To the dismay of farmers, gardeners, campers, hikers and music festival attendees, chigger season is underway across the American Heartland. Chiggers are the larval forms of a mite that favors pastures, fields, grasslands and lawns, especially in warm, humid areas; the female mite lays her eggs on vegetation which hatch to release the larvae. The latter feed on skin cells of mammals (humans included) before maturing into nymphs and then adults.
Chiggers feast on the skin cells by injecting an enzyme that breaks down the cellular structure, allowing the larvae to ingest nutrients; these "bites" trigger an inflammatory reaction, producing red bumps or welts that appear 24-48 hours after the infestation. As many of us know, this rash is extremely pruritic if not painful; the intense inflammatory response generally fades within a few days.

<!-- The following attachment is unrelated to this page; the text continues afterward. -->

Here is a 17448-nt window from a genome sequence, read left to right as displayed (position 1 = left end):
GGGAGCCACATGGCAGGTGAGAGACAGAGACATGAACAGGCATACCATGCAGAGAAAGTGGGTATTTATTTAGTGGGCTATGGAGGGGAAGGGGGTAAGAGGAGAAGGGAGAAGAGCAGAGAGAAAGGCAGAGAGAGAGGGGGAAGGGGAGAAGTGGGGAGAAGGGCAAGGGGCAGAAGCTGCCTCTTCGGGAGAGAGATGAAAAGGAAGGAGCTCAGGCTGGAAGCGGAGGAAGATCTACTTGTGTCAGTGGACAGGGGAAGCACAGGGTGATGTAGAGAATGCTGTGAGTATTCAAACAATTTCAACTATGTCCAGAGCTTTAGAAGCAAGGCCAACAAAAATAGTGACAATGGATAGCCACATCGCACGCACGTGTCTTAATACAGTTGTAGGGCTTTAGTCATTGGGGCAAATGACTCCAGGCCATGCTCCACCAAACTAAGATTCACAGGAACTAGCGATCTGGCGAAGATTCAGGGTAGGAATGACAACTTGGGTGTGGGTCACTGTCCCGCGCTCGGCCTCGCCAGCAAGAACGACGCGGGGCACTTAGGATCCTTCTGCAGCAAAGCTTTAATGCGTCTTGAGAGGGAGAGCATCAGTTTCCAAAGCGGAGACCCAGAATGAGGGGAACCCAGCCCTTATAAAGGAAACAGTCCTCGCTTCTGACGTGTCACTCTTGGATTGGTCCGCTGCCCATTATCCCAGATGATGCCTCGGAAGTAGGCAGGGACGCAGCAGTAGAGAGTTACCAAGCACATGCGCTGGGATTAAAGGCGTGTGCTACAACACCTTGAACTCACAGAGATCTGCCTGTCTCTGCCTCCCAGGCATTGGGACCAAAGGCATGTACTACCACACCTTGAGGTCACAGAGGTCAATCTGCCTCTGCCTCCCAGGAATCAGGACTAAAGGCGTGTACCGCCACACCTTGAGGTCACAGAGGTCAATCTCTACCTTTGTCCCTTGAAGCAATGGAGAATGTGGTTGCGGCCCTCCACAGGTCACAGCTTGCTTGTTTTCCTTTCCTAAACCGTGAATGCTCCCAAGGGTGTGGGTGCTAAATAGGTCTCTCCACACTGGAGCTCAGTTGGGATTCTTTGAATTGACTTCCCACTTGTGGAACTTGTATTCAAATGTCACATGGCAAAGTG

Those who venture into chigger habitat are advised to shower and wash their clothes in hot water as soon as their activity is completed; of course, this is not always possible for campers and festival attendees. For those "bitten" by chiggers, cool compresses, anti-inflammatory meds (e.g. ibuprofen) and anti-pruritic agents (e.g. diphenhydramine, topical hydrocortisone) are recommended; avoid excessive scratching which can lead to secondary bacterial infection. Fever, expanding redness or pustular drainage are signs of infection and warrant medical attention.